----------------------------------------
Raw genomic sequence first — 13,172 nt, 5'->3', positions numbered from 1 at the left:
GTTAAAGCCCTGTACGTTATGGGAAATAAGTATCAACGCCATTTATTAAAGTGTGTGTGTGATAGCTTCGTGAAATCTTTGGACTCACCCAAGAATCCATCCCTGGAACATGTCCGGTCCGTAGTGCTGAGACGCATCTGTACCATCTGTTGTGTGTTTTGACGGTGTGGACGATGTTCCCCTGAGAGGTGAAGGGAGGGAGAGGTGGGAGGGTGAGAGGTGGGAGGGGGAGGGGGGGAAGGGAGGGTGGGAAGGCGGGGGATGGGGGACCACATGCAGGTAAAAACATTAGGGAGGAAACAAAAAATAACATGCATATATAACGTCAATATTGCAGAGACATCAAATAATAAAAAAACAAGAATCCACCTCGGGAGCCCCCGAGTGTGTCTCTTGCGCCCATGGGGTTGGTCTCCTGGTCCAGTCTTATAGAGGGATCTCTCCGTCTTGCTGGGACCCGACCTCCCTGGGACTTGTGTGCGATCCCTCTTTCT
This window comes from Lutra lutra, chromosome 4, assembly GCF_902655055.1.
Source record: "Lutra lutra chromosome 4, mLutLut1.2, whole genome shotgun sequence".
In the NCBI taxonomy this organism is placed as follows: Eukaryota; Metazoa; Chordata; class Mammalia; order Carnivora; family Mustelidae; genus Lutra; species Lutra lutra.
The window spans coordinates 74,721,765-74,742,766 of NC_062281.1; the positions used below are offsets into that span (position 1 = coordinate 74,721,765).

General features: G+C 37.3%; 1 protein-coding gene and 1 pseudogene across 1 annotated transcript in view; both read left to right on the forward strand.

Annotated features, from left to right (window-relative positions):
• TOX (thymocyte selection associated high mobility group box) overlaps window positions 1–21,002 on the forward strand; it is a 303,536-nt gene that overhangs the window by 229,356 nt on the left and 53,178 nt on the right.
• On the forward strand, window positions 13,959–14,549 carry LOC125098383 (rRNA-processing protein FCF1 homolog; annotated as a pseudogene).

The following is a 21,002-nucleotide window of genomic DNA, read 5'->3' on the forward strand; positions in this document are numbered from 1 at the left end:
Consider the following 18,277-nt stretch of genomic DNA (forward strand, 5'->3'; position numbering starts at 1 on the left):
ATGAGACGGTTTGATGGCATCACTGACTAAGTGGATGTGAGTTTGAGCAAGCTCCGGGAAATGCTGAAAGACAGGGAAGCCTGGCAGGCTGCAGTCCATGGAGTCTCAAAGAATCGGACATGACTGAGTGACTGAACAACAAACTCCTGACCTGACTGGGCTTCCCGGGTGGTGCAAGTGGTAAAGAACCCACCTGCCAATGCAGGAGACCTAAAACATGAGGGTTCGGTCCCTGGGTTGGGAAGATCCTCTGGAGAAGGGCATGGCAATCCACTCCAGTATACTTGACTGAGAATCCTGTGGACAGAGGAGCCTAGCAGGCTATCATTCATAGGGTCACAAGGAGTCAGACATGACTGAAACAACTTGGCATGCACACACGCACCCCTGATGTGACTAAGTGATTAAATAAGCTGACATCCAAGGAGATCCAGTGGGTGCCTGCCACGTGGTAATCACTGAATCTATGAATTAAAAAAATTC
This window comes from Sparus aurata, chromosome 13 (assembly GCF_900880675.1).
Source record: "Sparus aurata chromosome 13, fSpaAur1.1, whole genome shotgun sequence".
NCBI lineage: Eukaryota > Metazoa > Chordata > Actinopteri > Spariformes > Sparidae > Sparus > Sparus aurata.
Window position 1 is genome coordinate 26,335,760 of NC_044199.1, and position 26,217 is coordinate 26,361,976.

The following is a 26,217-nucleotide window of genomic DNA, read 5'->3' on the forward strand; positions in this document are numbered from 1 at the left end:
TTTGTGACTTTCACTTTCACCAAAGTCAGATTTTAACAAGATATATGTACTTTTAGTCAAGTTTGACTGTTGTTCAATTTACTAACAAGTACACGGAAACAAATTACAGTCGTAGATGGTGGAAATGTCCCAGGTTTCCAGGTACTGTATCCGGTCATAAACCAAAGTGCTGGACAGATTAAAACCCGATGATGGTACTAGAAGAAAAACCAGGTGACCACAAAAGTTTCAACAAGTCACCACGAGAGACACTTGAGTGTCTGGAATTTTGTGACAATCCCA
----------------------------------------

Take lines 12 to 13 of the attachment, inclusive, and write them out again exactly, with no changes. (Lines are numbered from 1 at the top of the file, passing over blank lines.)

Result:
Consider the following 18,277-nt stretch of genomic DNA (forward strand, 5'->3'; position numbering starts at 1 on the left):
ATGAGACGGTTTGATGGCATCACTGACTAAGTGGATGTGAGTTTGAGCAAGCTCCGGGAAATGCTGAAAGACAGGGAAGCCTGGCAGGCTGCAGTCCATGGAGTCTCAAAGAATCGGACATGACTGAGTGACTGAACAACAAACTCCTGACCTGACTGGGCTTCCCGGGTGGTGCAAGTGGTAAAGAACCCACCTGCCAATGCAGGAGACCTAAAACATGAGGGTTCGGTCCCTGGGTTGGGAAGATCCTCTGGAGAAGGGCATGGCAATCCACTCCAGTATACTTGACTGAGAATCCTGTGGACAGAGGAGCCTAGCAGGCTATCATTCATAGGGTCACAAGGAGTCAGACATGACTGAAACAACTTGGCATGCACACACGCACCCCTGATGTGACTAAGTGATTAAATAAGCTGACATCCAAGGAGATCCAGTGGGTGCCTGCCACGTGGTAATCACTGAATCTATGAATTAAAAAAATTC